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Spending Plan for Students

School is starting in a few months, you’ve got some cash stashed in your bank account, what could possibly go wrong? Nothing… or everything. It's really up to you.

With some effort and planning, you can be the captain of your financial destiny. Creating your own student spending plan will help you get the most for your money and make it last right to the end of the school year.

To get started, check out the Spending Plan Worksheet and follow these 7 easy steps:

  1. Identify how much money you’ll have upfront (before school starts).
  2. Identify what expenses you’ll have to pay upfront.
  3. Estimate your irregular expenses and allow for these costs in your monthly plan.
  4. Estimate your regular monthly expenses.
  5. Estimate your monthly income from all sources.
  6. Calculate your monthly balance.
  7. Record, review, revise.

You may need to use some estimated numbers when you start creating your spending plan. Don’t forget to update and adjust your plan as you figure out your actual costs and income.

Let's look at these steps in more detail

  1. Identify how much money you’ll have upfront (before school starts).
    Take time to think of every possible resource that you have. This is the money you will have in hand when you start school in September—scholarships, grants, bursaries, family support, tax refunds and any other savings you managed to put away. If you are applying for, or need information about, student loans make sure you visit Student Aid Alberta before you start creating your spending plan. Also, check out possible Scholarships and Bursaries.

  2. Identify what expenses you’ll have to pay upfront.
    Tuition, books, supplies and other fees will make up the bulk of these one-time costs. But remember to think about things like damage deposit, utilities hook-up, moving expenses and anything else you may need. For example, if you are living on your own for the first time, you may need some basic furniture, linens and kitchenware (although friends and family may also be able to give or lend you these items).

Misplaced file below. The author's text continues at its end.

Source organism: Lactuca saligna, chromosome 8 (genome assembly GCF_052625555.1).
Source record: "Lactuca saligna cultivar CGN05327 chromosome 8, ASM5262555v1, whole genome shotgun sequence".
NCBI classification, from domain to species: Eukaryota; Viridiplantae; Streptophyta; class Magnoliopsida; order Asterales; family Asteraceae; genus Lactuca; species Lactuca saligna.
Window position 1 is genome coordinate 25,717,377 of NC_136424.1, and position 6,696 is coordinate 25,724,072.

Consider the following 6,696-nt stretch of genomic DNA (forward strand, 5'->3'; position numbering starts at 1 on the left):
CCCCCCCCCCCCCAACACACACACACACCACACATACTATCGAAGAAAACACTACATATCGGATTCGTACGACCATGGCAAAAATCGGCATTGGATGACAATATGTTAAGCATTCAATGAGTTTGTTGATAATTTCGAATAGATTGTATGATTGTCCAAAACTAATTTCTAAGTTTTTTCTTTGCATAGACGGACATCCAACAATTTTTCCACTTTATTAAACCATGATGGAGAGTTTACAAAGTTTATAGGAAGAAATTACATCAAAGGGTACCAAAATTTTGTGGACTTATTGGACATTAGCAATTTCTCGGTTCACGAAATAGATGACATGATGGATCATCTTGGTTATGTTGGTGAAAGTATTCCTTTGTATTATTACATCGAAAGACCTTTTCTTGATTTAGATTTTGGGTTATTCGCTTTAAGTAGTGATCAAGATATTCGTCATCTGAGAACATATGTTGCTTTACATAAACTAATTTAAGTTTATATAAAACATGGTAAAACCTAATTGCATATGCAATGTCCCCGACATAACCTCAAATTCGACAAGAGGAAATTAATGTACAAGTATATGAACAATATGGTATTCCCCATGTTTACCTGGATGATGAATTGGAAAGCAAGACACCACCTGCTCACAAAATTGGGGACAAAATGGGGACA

3. Estimate your irregular expenses and allow for these costs in your monthly plan.
    Many people overlook irregular expenses when creating a spending plan. It can be difficult to allow for these expenses on an already tight student budget but you’ll save yourself many unwelcome surprises and headaches by planning in advance for these costs.

  4. Estimate your regular monthly expenses.
    The next step is to figure out how much you will spend. You may know some of the actual expenses, such as your rent, or you may have to estimate. If you have to guess on some of the numbers, estimate slightly too high rather than too low.

  5. Estimate your monthly income from all sources.
    Look at all your sources of income, such as part-time or casual work, RESP money, loan/grant money and other income from tax returns, spousal support or family support. If some of these are lump sum amounts, divide them by the months you are in school and add this amount to your monthly income. You will now have an estimate of the income you have on a monthly basis.

  6. Calculate your monthly balance.
    This step requires some basic math: subtract the expenses you pay upfront from the money you have upfront and calculate an upfront resources total. Now divide this amount by the number of months you are in school and add your monthly income to determine your available monthly resources. From this, subtract your monthly regular and irregular expenses.

    Tip: Plan for one additional month of regular expenses. Otherwise, your May bills could be due before you are working full-time and have received a paycheque.

    You will now have your total monthly balance. If the number is positive you have enough money to cover your costs for the school year. If the number is negative, you need to make adjustments to your spending plan or find additional sources of income.

  7. Record, review, revise.
    Your entire money management plan hinges on this step, even though it can be a bit tedious. Make sure you hang on to all the slips of paper that document your spending: receipts, credit/debit card transaction records and cancelled cheques. Once a week, transfer these slips of paper into an expanding file.

    If you spent less than you planned, you're laughing. If you spent more, you have to revise your budget. This is a polite way of saying you either have to spend less money or make more money—or you'll be eating macaroni and cheese until the end of the school year. It's as simple as that.

Resources

  • Canada.ca - for a budget estimator, an education cost calculator and an online budget planner
  • Money Mentors - This service will help you understand how credit works and smart ways to spend your money. They can assist you with any money management challenges, provide options to repay and reduce debts, and show you how to establish or re-establish your credit.
  • Visit your local Alberta Works Centre.
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